This passage from his writing on aesthetics shows how strongly he was attracted to Tokushima: "It's easy to find artwork that spellbounds. Just walk through Tokushima city and the surrounding countryside. The tools in a gentle line at the shop, a ceramic teapot, a winding country road, a working farmer—everything is a work of art."

From Herbert Loebl, Government Factories and the Origins of British Regional Policy, 1934–1948 (1988) [text not shown in snippet window]:

The leading article in The Times of 20 March 1934 - the issue which opened the series - saw 'a background of bare justice behind the unyielding Socialism which spellbounds Durham Man today, because he thinks he can see no proof of ...

From Aśoka Jeratha, The Splendour of Himalayan Art and Culture (1995):

The scene spellbounds the viewers capturing the lure of nature of the medieval times perpetuating with that of today. Its inner walls are the epitomes of the miraculous power of the beauty of line and colour, unfolding several chapters of history with manyfold sequences altercating with the modern times.

From India. Ministry of Information and Broadcasting, Publications Division, Freedom Fighters Remember (1997) [combined snippets]:

Shri Datta Mazumdar, still walks straight at the ripe age of 93, attends court and spellbounds all and sundry with his oration delivered in a stentorian voice. With a memory so sharp that would put any young man to shame, he still vividly recalls his days during the freedom movement and blasts off - "we have been cheated out of independence of undivided India!"

And similarly for spellbounding, from Adrian Jasper, "Deadwood," in Lady Muslim with a Pen: Poetry and Essays (2012):

Face like a sculpture, designed to a chisel./ A frame that wows, spellbounding with a sizzle:/ But “wow” turned to “whoa!” when he spoke, expounding the Ugliest sounds:/ From “spellbound” to “hellhound”...

And for the future form "will spellbound," from Ed Rosenthal, The Big Book of Buds: Marijuana Varieties from the World's Great (2011):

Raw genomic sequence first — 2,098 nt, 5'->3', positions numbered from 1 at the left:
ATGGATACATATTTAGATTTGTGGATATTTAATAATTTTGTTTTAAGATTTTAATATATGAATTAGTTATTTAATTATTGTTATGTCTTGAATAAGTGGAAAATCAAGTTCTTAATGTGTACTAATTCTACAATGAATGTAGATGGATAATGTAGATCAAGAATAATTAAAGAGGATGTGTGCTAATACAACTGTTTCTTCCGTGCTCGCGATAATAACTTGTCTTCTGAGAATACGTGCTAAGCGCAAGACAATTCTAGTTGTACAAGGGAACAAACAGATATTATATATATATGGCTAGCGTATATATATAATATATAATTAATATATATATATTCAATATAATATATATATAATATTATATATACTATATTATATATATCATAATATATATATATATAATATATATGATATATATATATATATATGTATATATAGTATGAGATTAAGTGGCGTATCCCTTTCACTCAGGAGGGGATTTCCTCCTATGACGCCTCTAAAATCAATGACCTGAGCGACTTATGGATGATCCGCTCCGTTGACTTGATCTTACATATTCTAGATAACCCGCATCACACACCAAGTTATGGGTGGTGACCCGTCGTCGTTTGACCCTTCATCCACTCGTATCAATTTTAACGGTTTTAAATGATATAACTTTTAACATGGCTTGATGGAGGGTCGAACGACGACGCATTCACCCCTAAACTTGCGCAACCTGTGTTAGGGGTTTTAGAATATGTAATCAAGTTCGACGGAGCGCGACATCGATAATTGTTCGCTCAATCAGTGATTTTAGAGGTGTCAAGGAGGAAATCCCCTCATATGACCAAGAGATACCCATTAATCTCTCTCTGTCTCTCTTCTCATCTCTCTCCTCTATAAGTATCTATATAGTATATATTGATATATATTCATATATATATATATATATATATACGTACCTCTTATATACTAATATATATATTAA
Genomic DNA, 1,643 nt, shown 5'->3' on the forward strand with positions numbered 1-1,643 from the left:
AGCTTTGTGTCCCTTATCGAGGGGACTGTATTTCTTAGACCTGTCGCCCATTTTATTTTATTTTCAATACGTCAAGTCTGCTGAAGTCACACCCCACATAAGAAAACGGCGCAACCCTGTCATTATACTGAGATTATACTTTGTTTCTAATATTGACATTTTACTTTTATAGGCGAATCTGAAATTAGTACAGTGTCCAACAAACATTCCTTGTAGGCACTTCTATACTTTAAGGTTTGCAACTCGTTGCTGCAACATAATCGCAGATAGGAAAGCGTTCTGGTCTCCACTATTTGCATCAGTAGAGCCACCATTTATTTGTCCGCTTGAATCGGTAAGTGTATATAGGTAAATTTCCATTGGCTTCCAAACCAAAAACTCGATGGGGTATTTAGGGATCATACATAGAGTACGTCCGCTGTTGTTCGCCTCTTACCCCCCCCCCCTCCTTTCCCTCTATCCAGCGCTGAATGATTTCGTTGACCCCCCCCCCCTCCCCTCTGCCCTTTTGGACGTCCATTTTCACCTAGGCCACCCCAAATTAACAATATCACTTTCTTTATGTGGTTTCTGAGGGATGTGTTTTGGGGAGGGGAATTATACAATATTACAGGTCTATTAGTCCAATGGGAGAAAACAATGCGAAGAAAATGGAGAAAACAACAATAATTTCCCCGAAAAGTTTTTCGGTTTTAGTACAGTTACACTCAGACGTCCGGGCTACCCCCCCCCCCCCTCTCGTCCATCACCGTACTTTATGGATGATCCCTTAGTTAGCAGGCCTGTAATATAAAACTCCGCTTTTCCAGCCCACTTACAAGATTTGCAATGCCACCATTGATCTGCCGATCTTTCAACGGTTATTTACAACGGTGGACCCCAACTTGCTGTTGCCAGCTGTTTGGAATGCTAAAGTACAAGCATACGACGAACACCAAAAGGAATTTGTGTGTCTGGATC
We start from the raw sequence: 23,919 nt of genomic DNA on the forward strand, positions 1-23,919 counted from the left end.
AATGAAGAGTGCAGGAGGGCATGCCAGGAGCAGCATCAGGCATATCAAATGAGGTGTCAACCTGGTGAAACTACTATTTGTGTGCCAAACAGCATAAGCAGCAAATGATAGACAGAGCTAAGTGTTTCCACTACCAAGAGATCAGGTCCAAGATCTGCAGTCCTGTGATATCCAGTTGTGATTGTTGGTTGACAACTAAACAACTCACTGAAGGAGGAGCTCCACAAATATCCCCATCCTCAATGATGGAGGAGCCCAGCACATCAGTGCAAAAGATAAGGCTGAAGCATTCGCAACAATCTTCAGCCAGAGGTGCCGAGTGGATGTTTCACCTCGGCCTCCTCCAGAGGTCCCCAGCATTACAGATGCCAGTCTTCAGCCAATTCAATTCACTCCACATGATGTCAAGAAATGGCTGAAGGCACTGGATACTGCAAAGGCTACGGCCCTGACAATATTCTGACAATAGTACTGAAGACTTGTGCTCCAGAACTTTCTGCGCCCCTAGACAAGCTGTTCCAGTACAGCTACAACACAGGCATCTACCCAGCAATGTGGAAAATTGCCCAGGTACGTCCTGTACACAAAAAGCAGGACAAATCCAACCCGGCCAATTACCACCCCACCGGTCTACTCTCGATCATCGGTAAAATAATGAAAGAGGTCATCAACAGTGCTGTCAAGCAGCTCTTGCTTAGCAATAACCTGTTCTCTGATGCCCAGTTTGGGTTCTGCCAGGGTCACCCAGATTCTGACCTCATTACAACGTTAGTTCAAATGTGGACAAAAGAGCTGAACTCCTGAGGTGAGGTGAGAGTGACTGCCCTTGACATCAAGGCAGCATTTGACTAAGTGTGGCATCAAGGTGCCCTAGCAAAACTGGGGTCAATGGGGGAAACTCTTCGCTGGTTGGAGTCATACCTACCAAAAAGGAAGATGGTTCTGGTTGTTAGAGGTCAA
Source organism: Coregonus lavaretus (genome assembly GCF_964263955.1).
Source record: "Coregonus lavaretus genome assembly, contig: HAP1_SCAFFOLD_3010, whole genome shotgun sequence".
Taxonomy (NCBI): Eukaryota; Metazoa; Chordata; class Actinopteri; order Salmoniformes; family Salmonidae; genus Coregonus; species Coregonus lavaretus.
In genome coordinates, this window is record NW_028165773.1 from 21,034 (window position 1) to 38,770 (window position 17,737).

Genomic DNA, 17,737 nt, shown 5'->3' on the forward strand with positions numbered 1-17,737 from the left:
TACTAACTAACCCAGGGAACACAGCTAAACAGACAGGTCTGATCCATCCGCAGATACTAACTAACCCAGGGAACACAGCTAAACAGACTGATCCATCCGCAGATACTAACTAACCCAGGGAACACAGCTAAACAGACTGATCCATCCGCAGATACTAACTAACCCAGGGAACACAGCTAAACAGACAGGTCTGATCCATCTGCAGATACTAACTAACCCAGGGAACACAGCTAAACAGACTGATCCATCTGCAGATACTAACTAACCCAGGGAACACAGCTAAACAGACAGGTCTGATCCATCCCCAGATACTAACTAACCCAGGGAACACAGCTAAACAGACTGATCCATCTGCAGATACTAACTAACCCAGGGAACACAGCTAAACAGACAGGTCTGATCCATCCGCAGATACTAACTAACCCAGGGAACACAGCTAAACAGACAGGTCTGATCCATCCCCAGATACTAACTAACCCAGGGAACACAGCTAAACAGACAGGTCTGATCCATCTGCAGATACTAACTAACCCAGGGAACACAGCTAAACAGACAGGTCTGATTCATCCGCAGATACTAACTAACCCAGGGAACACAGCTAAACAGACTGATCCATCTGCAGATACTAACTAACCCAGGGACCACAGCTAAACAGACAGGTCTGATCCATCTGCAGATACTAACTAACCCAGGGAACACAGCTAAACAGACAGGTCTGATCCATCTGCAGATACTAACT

Named for the heroic woman in the Arabian legend, The Thousand and One Nights, Paradise's She[h]erazade will take considerably less time than the title implies, finishing in about 56 nights. In the legend, the character Sheherazade saves her own life using her exceptional storytelling skills that awe the King into sparing her life and eventually taking her as his Queen. The variety bearing her name will spellbound you with the promise of her potent, musky-sweet flowers, possibly making her the queen of your crop.

And for the infinitive "to spellbound," from Black Business Digest (1973):

We have covered a lot of ground in a short period of time. My attempt here was not to try to spellbound you with some highly sophisticated financial lecture; but to try and get down to some of the nuts and bolts or the nitty gritty of what makes bankers tick, and what you have to do, to turn your banker on ...

Many of these instances are not the work of great literary stylists—although the excerpt that speaks of "chapters of history with manyfold sequences altercating with the modern times" is pretty hard to beat—but they do suggest a parallel (and rival) series of forms based on "to spellbound" in opposition to "to spellbind." Whether that indicates a double layer of verbal defectiveness or the linguistic equivalent of a largely uninhabited house is unclear to me.

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It's probably best not to analyze spellbound and spellbinding as forms of a defective verb.

People have used other forms of a verb spellbind. The verb is less common and less established than the forms "spellbinding", "spellbound", and "spellbinder" because "incorporation" in English occurs most commonly in agent nouns (like "babysitter") or departicipial adjectives (like "breastfed"); Wikipedia says that verbs with incorporation "are usually back-formations".

Aside from object and instrument incorporation, there are words like "downtrodden" that look like participles but don't have corresponding verbs (*"downtread" does not exist). These should probably be analyzed as departicipial adjectives, not as defective verbs.

There are some verbs that maybe have "defective" conjugations relating to past-participle forms, but very few, and it's not clear how best to analyze them. I wrote an answer the the question "What are the defective verbs?" where I talk about stride, strode, ?strode/stridden and be reputed and be rumo(u)red.

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    As a counter-example to breastfeeding (which in itself is interesting in that the verb is now far more common than the adjective), spoon-feed is attested from the 1600s while spoon-fed seems to come much later. (Also, downtread does occur – and has occurred since the 1500s – but is of course quite rare. I was about to say that heartbreak would be a better option, but apparently that gets used too. Still, I find downtread fairly unremarkable, whereas I would definitely do a double-take at to heartbreak someone.) – Janus Bahs Jacquet Jan 20 at 12:46